Namila Benson

While the ABC’s recently announced changes to state and political news services attracted headlines, there has also been considerable backlash against the decision to close its standalone arts unit and make senior staff redundant.

On 15 June, the ABC announced that its screen arts team would move into a new screen Arts, Music and Events department, with arts digital roles moving into a new Digital and Innovation team. 

As a result of the changes, the two most senior ABC Arts staff positions will go, making Managing Arts Editor, Edwina Throsby, and Digital Arts editor, Dee Jefferson, redundant.

Many within the arts sector have questioned the decisions at a time when the ABC is striving to attract a younger audience and increase its capacity for digital content – both of which, arts organisations argue, can be met by the ABC focusing on, rather than reducing, arts coverage.

National Association for the Visual Arts (NAVA) Executive Director Penelope Benton said that 2021 research showed that Australians aged 18-29 see engagement with arts and culture as inseparable from their other everyday activities.

"Young middle Australians value the capacity that arts and cultural activities have to help them express themselves, connect with others both alike and different to them, feel inspired, learn new things and think differently about the things they already know," the research showed.

In a statement, the ABC said savings made by the changes would be "reinvested into arts coverage which will lead to more of the arts content audiences want and expect."

"No other Australian broadcaster comes anywhere near offering the depth and breadth of arts coverage that ABC does…Our commitment to the arts remains as solid and comprehensive as ever."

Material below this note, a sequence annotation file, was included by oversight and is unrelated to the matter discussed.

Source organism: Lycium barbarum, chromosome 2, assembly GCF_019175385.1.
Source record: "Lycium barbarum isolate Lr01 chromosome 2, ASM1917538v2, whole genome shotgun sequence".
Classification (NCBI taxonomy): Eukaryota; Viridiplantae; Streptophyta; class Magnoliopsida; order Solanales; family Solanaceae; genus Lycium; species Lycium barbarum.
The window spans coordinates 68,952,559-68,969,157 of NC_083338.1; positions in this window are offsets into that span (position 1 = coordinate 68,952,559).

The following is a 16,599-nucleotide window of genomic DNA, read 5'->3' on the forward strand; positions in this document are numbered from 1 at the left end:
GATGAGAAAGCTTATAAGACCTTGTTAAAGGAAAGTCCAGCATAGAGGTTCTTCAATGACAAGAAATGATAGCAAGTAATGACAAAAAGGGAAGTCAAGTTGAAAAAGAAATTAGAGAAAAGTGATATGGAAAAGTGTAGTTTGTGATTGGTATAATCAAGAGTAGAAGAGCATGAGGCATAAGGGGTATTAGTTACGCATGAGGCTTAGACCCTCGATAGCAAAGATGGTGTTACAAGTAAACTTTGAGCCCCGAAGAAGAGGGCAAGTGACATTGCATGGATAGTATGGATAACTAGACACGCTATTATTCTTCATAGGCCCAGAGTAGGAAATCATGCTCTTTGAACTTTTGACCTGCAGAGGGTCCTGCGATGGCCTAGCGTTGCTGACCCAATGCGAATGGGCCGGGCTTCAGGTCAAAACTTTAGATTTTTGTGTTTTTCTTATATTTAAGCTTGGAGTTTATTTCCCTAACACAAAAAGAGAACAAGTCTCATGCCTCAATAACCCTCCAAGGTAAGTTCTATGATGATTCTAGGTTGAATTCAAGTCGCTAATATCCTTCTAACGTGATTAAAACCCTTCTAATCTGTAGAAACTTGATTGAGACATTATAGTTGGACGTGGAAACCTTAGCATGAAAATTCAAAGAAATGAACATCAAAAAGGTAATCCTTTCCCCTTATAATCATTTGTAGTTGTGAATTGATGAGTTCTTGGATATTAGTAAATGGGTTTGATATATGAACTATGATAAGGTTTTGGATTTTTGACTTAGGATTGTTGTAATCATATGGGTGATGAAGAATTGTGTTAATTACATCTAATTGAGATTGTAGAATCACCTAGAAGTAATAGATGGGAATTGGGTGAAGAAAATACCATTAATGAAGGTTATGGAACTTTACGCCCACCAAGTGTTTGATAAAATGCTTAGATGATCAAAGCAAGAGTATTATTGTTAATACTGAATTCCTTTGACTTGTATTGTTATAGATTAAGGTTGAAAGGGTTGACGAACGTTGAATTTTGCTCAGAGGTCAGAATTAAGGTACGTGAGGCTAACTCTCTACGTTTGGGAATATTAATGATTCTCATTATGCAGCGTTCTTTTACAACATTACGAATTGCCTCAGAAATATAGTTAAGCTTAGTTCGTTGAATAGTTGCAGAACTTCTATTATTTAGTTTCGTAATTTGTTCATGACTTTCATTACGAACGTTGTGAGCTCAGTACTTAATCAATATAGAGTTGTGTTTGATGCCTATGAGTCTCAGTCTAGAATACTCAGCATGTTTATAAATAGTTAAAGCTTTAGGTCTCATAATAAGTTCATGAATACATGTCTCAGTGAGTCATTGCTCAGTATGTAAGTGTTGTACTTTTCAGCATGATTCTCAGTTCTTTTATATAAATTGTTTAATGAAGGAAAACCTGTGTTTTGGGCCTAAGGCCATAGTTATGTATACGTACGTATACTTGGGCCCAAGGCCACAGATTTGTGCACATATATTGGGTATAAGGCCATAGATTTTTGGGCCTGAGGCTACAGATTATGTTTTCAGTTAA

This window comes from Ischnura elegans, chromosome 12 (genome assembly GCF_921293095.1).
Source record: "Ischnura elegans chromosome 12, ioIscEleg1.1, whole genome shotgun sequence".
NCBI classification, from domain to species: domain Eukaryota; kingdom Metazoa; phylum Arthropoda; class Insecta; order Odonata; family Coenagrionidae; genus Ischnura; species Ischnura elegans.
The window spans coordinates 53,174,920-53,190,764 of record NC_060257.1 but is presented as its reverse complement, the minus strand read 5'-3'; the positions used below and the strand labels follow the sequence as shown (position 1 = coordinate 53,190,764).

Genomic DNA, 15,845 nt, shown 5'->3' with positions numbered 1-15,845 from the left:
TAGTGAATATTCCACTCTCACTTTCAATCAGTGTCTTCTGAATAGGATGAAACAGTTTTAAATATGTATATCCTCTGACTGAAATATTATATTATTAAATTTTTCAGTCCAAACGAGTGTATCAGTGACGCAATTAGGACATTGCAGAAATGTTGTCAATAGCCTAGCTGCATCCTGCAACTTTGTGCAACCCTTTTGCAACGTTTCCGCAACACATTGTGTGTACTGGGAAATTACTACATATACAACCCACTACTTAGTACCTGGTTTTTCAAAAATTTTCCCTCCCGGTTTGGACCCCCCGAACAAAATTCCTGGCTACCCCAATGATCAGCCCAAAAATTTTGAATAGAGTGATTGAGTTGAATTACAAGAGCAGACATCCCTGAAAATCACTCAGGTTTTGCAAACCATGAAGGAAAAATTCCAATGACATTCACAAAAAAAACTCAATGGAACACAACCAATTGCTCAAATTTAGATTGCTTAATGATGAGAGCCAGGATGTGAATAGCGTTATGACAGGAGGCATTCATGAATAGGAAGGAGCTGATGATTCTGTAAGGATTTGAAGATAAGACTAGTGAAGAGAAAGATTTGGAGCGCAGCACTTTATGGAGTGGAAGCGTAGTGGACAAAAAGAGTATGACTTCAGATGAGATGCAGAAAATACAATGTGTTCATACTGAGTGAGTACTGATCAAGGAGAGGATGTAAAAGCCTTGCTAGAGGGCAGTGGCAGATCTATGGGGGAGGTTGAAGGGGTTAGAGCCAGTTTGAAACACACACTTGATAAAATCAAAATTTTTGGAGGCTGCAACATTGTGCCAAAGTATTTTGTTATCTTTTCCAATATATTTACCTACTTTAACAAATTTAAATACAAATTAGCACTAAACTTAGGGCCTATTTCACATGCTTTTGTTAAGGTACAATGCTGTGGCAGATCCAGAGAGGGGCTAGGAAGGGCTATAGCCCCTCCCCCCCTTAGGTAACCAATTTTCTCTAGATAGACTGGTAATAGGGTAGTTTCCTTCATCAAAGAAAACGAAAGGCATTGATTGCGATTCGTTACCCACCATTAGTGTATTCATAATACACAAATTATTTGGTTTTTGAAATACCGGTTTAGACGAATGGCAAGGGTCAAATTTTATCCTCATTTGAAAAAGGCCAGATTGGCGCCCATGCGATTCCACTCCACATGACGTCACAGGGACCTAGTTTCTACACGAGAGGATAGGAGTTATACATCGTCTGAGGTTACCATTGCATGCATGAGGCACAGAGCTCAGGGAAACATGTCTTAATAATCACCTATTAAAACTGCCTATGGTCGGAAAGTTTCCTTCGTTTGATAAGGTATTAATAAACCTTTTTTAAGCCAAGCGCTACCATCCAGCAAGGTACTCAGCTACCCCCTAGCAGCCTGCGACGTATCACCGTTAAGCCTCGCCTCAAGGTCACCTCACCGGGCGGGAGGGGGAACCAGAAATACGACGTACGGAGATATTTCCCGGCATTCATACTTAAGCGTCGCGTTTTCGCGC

Media Union Chief Executive, Erin Madeley, said the decision by the ABC is out of step with the Federal Government’s recently released national cultural policy, Revive, which seeks to restore the importance of the arts in Australia’s society and economy.

"Arts coverage has been a fundamental role of the ABC from its earliest days so we struggle to see how this decision fulfils its charter obligations to 'encourage and promote the musical, dramatic and other performing arts in Australia'," Ms Madeley said.

"For people living in remote and regional Australia who rarely have physical access to arts and rely on the national broadcaster to provide them with their cultural 'fix', this risks leaving them with even fewer opportunities to participate in our artistic and cultural life."

Former NAVA Executive Director and deputy chair of Creative Arts Precincts, Esther Anatolitis, said the ABC’s announcement occurred only days after Federal Parliament passed its Creative Australia Bill, which will deliver increased investment and better support for Australian musicians and artists.

"For the first time in a long time, it feels like arts are on the national agenda. So, it’s been quite jarring to see the national broadcaster take steps in the other direction."

Anatolitis said that the proposed changes risk the ABC not providing "an approach to the arts that’s contemporary and relevant; coverage that draws on significant expertise to extend well beyond Archibald wins, and to engage rigorously with the industry and present timely investigations".

Live Performance Australia warned that getting rid of the two specialist editorial roles would have a 'damaging impact' on coverage of Australian arts and culture and called for the strategy to be reviewed.

"Audiences are diverse in their ages and background and drawn from across metropolitan, regional and rural communities across Australia," Chief Executive, Evelyn Richardson, is reported to have said in a letter to ABC Chair Ita Buttrose. 

"Given this, if the ABC is genuinely interested in engaging and growing its audience, it would be investing more in its reporting and coverage of the performing arts as opposed to further scaling back its coverage as has been the trend over recent years."